In summary, the new elective share law which had previously confounded lawmakers, the Registers of Wills, and others for several years is now the law in Maryland effective next fall (fall 2020). Those persons who plan to disinherit their spouses for bad-intentioned purposes (likely very few), or remarried spouses who plan to leave assets to their children from a prior marriage should they be the first spouse to die (in the new marriage), should take notice of this new game-changing law. Pre-nuptial and post-nuptial agreements, already important asset protection planning tools in and of themselves, now take center stage as a first and preeminent step in estate planning for many couples, and an important point of client education for all.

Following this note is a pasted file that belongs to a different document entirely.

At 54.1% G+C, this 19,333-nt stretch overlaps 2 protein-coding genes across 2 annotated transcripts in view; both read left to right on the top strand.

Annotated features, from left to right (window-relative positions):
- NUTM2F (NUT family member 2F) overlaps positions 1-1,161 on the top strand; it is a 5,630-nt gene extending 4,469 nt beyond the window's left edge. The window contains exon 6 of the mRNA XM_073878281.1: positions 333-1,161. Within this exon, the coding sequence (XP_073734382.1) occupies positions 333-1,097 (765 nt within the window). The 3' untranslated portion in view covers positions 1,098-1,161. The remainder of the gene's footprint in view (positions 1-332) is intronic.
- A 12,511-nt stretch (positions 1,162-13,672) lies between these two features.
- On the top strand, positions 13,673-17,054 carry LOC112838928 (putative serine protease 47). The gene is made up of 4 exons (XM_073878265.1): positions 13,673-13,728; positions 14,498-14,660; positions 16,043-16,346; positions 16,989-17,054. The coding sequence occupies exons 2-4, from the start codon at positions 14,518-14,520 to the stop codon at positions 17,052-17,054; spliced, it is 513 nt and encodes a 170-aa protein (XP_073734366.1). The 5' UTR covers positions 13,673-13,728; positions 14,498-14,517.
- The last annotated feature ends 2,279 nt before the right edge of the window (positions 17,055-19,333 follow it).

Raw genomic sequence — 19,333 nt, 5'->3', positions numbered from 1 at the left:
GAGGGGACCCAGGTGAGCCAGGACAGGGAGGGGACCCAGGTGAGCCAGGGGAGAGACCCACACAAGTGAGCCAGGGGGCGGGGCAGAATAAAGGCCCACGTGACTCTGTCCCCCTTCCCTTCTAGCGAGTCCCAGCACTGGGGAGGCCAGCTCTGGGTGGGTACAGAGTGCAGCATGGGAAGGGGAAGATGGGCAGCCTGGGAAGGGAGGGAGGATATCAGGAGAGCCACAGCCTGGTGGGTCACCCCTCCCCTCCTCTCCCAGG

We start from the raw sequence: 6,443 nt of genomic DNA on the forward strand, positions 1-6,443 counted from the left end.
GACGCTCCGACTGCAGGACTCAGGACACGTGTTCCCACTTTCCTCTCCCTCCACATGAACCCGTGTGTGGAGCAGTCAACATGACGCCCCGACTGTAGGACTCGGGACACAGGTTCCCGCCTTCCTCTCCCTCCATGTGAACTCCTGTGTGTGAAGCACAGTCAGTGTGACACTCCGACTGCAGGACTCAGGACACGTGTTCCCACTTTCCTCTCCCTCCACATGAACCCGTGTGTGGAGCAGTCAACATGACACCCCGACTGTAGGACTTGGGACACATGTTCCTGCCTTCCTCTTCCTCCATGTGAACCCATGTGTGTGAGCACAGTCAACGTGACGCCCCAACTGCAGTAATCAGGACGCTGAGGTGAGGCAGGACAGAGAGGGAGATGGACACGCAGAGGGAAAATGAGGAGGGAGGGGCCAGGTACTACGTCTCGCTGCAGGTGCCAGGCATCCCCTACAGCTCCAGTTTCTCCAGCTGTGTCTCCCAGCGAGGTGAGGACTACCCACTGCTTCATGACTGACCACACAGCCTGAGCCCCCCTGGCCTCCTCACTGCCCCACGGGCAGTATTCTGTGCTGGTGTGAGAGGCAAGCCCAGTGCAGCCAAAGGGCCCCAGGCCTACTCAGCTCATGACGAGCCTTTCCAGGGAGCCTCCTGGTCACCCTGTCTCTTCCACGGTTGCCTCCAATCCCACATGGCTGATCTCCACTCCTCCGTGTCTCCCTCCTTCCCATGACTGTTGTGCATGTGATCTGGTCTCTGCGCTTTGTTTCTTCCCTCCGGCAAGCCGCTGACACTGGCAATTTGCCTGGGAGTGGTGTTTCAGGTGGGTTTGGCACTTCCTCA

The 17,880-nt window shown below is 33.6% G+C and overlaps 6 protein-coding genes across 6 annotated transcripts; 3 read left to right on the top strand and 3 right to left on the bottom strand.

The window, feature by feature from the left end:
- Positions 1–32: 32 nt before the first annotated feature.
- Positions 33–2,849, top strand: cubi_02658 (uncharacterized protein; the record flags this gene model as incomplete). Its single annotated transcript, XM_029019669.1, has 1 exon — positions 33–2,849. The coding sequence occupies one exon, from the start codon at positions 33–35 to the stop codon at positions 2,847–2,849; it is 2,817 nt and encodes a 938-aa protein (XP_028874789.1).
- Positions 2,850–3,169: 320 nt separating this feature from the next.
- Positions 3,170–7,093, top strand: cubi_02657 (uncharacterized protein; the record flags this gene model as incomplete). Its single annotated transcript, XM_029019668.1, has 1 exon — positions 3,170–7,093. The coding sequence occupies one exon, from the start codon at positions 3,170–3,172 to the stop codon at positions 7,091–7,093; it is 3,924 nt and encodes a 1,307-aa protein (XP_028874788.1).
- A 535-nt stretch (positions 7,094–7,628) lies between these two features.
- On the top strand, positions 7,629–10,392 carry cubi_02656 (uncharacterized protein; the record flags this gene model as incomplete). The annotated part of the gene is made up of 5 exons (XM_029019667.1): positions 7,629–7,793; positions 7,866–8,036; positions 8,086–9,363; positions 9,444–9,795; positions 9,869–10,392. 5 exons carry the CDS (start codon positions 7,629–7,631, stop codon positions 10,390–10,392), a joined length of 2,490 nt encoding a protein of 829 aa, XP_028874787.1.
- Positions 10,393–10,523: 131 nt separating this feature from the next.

MLF last edited 02/2021
Under current regulations, the Department of the U.S State allows citizens to have two valid and separate duplicate passports. A few reasons to hold a duplicate passport are:
- Americans commonly get the passports stolen or lose them go aboard. You can request emergency passports as a replacement, but it is not easy and may be expensive. Emergencies rarely occur at a convenient places or times. An emergency passport will only be good if you have to enter your own country. This means you may have to obtain another passport before or in midst of an international trip, in case a passport is necessary for the destination.